MOKDAD: If we stay until end of April right now, this is what our models are assuming, stay until the end of May. The death toll is coming down, and in many states, we see like by early May, the death toll will be below what we consider an epidemic here, which is 0.3 cases per million.

So it's coming down in the country. It's coming slower in places in the country where they impose social distancing later on. But as a country, we're doing very well, and the worst is behind us. But again, we cannot relax until we are sure that we, the virus is not still circulating in our own communities, and it could go back.

CAMEROTA: Just to be clear, sorry, professor, to be clear, that's through the end of May, that's stay at home through the end of May, that's where you see the death toll coming down?

MOKDAD: Yes, so far that's our assumption is to stay at home, all the social distancing until the end of May, and we're seeing it working and it's coming down.


BERMAN: And those are the decisions being made right now, Sanjay. And I know you spent a lot of time this weekend thinking about the last three months, because of this "New York times" article which outlined many different examples of when the administration was warned fairly specifically about the possibility of a pandemic and the types of things that have happened. What jumped out to you? GUPTA: There's an objective timeline we could put up, but I'll give

you subjective thinking around this timeline as I was talking to people at some pretty high levels within public health both at the state and the federal level. We know certain things.

We know when we started to first hear about this pneumonia cluster of unknown cause end of December. I'll tell you, even that is a little bit open to interpretation, because now when you look at some of the journals, as early as the beginning of December, there were patients diagnosed with that.

Nevertheless, if you focus sort of on the next graph where you look at December -- I'm sorry, January 30th and January 31st, those particular dates were when we first got letters about the idea that there was asymptomatic transmission.

That was on January 30th that the "New England Journal" published a letter on that. It was subsequently thought, is this real, is this just an isolated case? But there was already evidence on January 30th. And January 31st, the next day, CDC said that was happening in this country. Now, that is all known.

What is subjective is on January 31st, the human-to-human transmission in the United States was a woman to her husband in Chicago. They lived together. It was thought to be extremely close contact. That's the way the human-to-human transmission occurred. It wasn't still clear, I think, to a lot of public health officials, could that be more widespread at that point. But there was evidence of it even going back to late January.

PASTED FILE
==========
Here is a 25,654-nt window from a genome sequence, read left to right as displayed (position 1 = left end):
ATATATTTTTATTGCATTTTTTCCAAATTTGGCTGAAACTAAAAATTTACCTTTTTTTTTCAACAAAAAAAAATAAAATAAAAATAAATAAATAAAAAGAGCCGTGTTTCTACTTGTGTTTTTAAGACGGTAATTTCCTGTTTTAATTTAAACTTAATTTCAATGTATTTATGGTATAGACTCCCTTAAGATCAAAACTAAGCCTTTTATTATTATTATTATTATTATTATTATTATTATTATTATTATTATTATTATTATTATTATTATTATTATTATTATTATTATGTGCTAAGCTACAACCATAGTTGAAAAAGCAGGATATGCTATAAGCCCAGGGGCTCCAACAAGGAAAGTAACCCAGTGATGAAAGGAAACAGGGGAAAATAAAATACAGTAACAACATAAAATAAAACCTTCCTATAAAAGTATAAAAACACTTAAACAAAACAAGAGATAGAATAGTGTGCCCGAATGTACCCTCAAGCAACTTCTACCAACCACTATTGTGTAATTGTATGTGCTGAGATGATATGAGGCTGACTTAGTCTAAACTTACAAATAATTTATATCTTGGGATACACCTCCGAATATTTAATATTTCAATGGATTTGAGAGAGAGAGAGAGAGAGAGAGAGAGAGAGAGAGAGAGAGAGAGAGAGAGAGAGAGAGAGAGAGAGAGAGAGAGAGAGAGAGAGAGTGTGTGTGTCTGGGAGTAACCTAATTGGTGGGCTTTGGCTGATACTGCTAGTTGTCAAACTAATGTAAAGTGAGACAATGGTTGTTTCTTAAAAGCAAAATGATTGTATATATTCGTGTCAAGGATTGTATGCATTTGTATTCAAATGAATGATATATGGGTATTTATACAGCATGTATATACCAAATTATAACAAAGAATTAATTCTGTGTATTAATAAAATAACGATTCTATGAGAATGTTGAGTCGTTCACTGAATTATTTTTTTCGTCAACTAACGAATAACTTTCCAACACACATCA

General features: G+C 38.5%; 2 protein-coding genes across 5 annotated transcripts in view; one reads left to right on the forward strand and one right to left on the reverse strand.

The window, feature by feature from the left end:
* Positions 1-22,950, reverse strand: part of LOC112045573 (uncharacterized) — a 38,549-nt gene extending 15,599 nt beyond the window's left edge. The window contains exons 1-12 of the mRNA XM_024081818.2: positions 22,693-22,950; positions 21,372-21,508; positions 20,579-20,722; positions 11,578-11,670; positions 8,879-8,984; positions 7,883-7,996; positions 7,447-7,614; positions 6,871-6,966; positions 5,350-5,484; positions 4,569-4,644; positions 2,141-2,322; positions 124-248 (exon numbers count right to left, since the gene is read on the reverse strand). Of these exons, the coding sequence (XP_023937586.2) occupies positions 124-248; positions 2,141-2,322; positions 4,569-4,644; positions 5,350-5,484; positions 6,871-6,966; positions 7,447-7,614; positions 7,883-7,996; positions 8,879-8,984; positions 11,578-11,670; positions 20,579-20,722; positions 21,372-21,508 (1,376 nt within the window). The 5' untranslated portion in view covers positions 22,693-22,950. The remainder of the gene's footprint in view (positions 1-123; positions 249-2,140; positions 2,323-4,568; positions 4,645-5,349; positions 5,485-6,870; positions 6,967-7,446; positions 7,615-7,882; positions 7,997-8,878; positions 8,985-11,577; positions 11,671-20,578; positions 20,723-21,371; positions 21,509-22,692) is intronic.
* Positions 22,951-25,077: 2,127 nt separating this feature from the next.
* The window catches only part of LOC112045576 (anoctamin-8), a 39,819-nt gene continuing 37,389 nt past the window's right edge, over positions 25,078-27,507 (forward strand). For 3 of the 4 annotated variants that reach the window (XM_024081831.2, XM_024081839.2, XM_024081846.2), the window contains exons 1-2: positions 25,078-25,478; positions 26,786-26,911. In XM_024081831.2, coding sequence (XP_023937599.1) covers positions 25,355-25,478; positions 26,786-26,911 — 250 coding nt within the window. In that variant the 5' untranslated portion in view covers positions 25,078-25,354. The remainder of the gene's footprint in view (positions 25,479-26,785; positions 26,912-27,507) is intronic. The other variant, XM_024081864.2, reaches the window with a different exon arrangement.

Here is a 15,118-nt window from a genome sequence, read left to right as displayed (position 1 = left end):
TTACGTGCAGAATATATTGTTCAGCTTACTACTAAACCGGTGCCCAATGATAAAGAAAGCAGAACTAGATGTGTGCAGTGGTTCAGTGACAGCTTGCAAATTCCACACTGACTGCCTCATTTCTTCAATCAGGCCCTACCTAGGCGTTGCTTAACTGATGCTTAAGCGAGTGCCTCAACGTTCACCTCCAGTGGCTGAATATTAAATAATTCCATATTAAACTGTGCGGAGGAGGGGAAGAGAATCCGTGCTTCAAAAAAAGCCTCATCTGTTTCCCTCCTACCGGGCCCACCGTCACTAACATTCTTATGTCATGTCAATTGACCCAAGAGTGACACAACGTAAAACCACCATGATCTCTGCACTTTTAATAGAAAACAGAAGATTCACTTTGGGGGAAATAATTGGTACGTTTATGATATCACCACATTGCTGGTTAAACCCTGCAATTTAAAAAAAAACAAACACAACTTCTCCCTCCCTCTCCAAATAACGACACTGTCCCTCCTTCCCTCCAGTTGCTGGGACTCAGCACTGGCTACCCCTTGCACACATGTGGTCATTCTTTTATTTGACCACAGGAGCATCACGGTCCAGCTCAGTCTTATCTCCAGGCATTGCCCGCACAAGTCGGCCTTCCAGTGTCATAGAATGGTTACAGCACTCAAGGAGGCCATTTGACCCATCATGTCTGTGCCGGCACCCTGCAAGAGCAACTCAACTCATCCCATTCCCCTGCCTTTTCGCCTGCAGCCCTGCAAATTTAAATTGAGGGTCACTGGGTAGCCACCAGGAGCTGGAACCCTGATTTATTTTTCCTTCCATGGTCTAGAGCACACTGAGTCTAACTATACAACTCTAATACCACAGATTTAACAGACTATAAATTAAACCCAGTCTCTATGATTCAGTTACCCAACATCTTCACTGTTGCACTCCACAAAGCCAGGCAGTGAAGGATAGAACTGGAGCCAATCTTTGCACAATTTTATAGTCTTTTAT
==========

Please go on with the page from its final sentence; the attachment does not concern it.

CAMEROTA: I remember the day, Sanjay, that we were on the air, we were back in the studio, it feels like a lifetime ago, and we were talking about community spread when we got the first inkling that there was something called community spread and how alarmed you and other medical experts were, because of what that meant for these coming months.

Thank you both very much for all of the expertise.

GUPTA: Thank you.

CAMEROTA: There's also been a series of deadly tornadoes overnight across the southern U.S. A live report on the damage. We'll also speak to an official from Mississippi where nearly a dozen people are dead.



BERMAN: All right. Breaking news. A series of tornadoes tearing up the southeast leaving at least 18 people dead in several states. Hundreds of structures destroyed. Thousands without power this morning. One person was killed in Cartersville, Georgia, northwest of Atlanta.

CNN's Martin Savidge live there with all the breaking details. Martin, what are you seeing? MARTIN SAVIDGE, CNN CORRESPONDENT: Good morning, John. Yes, this is

part Bartow County. This is where there is at least one fatality, all told in the State of Georgia, six people are dead so far. We should point out that with daylight, the search operations are really just now starting to get underway.

Here's the scene that we rolled up on in this area. Here, you can see its power crews working on a street that is pretty much blocked off by all the heavy trees that came down.

The fatality that occurred in this community actually occurred about a block away. It was around one o'clock in the morning when the storm rolled through this part of the state, and a 34-year-old man died when a tree fell on his home.

There are five people that are dead in Murray County. That's it Northwest Georgia up on the way to Chattanooga. So six overall, four counties have been impacted.